While a privileged background shouldn't automatically devalue someone's creative and artistic pursuits, neither should it be a virtual guarantee of acclaim. In an excellent article for the Quietus, Ed Gillett laments the attention lavished on Housekeeping, the London-based DJ collective with "absolutely deranged levels of privilege", whose new "almost incomprehensibly boring" EP Faces is "notable only for its steadfast refusal to challenge even the tamest cliches of mainstream club culture".
In truth, though, the problem is not so much what Housekeeping sound like as the insidious trends that they represent. Gillett is much less concerned with the music and much more with "the social and economic environment in which it's been produced: one in which ostensibly underground music is increasingly co-opted by people whose wider interests serve to destabilise the very cultures they claim to champion".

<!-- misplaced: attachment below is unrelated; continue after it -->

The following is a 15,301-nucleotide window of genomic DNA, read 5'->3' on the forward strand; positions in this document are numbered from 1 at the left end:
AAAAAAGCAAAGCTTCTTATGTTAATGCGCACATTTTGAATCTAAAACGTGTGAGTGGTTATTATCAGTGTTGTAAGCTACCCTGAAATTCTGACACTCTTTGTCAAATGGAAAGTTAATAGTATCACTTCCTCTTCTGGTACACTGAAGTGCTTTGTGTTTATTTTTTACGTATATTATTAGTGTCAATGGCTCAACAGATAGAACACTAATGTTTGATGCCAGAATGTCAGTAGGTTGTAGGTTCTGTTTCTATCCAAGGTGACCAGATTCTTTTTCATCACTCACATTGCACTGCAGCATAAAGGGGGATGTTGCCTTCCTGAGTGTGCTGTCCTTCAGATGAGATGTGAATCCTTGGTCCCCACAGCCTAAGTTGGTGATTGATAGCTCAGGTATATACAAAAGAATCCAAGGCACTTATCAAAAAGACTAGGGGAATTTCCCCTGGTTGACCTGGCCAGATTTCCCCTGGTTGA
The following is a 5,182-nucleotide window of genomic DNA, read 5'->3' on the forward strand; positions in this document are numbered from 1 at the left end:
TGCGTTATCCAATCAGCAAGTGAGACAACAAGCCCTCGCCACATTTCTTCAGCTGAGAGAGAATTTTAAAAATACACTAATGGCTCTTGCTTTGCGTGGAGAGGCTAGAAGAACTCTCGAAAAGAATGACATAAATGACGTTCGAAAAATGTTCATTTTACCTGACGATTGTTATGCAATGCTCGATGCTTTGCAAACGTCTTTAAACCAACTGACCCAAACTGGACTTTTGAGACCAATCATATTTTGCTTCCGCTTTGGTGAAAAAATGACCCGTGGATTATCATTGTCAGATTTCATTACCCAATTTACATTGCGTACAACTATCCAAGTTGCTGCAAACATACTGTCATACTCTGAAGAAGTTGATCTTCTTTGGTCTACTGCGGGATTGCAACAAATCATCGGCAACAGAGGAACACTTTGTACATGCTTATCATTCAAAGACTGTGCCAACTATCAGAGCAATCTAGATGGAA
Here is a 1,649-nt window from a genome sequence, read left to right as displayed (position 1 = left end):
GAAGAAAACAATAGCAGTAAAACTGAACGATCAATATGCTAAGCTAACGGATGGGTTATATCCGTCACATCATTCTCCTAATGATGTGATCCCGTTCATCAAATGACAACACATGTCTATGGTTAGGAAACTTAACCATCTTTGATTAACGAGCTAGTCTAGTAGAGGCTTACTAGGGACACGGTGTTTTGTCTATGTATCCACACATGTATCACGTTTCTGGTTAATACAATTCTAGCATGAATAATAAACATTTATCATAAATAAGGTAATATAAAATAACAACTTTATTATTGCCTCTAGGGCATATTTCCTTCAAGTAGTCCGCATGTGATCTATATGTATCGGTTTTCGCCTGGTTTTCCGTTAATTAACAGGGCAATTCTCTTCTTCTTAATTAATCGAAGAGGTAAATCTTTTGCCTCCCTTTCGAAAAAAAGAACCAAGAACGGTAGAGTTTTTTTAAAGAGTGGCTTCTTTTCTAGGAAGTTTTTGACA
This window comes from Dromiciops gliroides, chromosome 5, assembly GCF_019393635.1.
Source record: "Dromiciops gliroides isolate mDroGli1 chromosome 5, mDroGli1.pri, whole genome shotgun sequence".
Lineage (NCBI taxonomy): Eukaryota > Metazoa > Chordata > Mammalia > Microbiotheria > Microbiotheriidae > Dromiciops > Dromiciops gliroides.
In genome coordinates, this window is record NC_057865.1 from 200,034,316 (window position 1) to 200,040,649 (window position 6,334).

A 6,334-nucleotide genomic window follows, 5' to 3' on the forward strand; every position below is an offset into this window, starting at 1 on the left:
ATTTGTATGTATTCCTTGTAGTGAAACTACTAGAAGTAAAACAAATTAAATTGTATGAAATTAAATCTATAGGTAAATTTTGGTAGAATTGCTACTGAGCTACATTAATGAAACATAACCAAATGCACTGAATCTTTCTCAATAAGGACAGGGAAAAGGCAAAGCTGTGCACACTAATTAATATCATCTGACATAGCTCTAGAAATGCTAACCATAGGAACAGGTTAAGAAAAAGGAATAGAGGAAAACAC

In Housekeeping's case, this is most obvious in the conduct of member Taylor McWilliams' development company Hondo with regard to long-standing tenants who stand in the way of their proposed reshaping of Brixton Market. Gillett's article compellingly joins the dots between neoliberal capitalism, gentrification, privilege, corporate clubbing and the subtle erasure of dance music's roots in queer, black and working-class culture.
What to do about the subtle but damaging combined effects of these forces, though? One solution, Gillett suggests, may be to pursue the idea of "interdependent" (as opposed to "independent") music: "co-operative ownership of platforms, local DIY support networks insulated from the rapaciousness of global capital or online content churn, and collective resistance to the sinister intentions of the streaming industry". However, the first step should simply be "to make these questions more visible" - something that his piece certainly achieves.